Our findings raise the question of a genetic link with AAOCA. There are several known genetic causes of sudden death in the young for which screening first-degree relatives is recommended to identify other family members at risk for sudden death (13). There has been limited research examining the inheritance pattern of congenital coronary anomalies. Angiographic studies have suggested genetic differences between races and ethnicities as the reason for finding a larger number of 1 coronary anomaly in certain populations compared to others (14,15). Indeed, the only way to develop a genetic pedigree for AAOCA is to have multiple family members from more than 1 generation tested.
As the second leading cardiovascular cause of sudden death in young athletes (16), it is not unreasonable to recommend TTE screening for family members as part of a complete evaluation in selected populations. The identification of patients with AAOCA by history and physical examination alone is nearly impossible since these individuals are often asymptomatic (7–10) and typically have normal examinations and electrocardiograms. Therefore, TTE would be necessary to adequately screen for this anomaly. In those identified with AAOCA, we would repair those with ALCA but treatment of asymptomatic ARCA patients remains controversial (17). Presently, screening first-degree relatives of children and young adults using TTE seems to be the prudent approach to potentially identify these defects and possibly prevent sudden catastrophic events.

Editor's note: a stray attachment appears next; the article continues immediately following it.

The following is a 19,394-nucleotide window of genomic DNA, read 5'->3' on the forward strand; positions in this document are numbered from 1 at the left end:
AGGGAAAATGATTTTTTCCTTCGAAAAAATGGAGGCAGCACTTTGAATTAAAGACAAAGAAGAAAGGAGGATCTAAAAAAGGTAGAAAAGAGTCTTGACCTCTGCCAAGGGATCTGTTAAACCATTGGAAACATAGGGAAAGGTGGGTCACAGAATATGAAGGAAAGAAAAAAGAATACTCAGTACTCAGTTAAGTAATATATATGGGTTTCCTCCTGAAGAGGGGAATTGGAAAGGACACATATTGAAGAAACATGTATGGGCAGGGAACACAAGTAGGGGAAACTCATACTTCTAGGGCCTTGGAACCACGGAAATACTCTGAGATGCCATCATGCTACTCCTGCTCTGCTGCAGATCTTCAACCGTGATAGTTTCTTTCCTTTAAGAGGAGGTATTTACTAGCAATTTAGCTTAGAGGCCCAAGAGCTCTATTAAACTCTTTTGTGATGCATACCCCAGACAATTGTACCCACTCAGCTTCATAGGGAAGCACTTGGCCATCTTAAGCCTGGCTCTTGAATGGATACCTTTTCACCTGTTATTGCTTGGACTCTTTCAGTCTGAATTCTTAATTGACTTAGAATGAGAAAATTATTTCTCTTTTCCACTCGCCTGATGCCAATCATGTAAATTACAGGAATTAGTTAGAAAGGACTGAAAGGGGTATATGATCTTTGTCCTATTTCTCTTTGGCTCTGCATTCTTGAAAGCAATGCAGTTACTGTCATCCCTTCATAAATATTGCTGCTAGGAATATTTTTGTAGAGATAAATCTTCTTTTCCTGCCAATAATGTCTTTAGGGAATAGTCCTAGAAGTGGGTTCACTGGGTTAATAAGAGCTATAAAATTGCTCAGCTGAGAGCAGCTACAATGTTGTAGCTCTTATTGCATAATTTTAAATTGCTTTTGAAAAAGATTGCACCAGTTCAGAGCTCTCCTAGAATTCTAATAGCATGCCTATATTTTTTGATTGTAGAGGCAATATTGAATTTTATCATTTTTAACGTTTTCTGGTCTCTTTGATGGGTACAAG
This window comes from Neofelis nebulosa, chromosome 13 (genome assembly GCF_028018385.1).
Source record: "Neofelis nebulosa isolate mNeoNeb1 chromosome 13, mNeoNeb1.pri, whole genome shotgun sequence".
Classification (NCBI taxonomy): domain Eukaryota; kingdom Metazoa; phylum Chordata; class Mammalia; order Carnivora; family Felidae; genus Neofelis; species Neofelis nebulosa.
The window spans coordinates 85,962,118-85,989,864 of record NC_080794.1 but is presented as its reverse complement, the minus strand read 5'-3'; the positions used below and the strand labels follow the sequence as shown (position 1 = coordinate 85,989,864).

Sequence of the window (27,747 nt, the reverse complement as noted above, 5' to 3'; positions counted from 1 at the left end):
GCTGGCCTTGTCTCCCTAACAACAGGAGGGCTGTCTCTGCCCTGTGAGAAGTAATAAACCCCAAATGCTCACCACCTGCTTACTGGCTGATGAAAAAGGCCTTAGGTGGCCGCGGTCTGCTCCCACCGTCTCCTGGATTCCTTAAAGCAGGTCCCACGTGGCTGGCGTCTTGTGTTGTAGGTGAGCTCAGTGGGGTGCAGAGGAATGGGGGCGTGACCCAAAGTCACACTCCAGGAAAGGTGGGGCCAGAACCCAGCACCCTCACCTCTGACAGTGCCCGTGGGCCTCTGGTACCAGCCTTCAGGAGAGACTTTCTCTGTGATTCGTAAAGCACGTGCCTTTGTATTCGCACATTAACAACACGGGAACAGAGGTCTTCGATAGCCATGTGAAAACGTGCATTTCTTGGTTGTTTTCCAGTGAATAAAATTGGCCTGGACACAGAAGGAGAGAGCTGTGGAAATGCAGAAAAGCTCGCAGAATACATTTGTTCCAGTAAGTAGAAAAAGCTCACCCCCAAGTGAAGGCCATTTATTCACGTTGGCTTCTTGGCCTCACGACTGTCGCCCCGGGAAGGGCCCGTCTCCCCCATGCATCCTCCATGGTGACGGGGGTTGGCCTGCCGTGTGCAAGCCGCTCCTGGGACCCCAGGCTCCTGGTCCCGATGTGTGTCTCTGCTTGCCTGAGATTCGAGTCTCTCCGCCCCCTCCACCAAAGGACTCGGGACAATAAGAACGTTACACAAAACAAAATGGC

- Abbreviations and Acronyms
- anomalous aortic origin of a coronary artery with an interarterial course
- anomalous origin of left main coronary artery
- anomalous origin of right coronary artery
- Congenital Heart Surgeon Society
- transthoracic echocardiography
- Received November 20, 2007.
- Revision received December 19, 2007.
- Accepted January 7, 2008.
- American College of Cardiology Foundation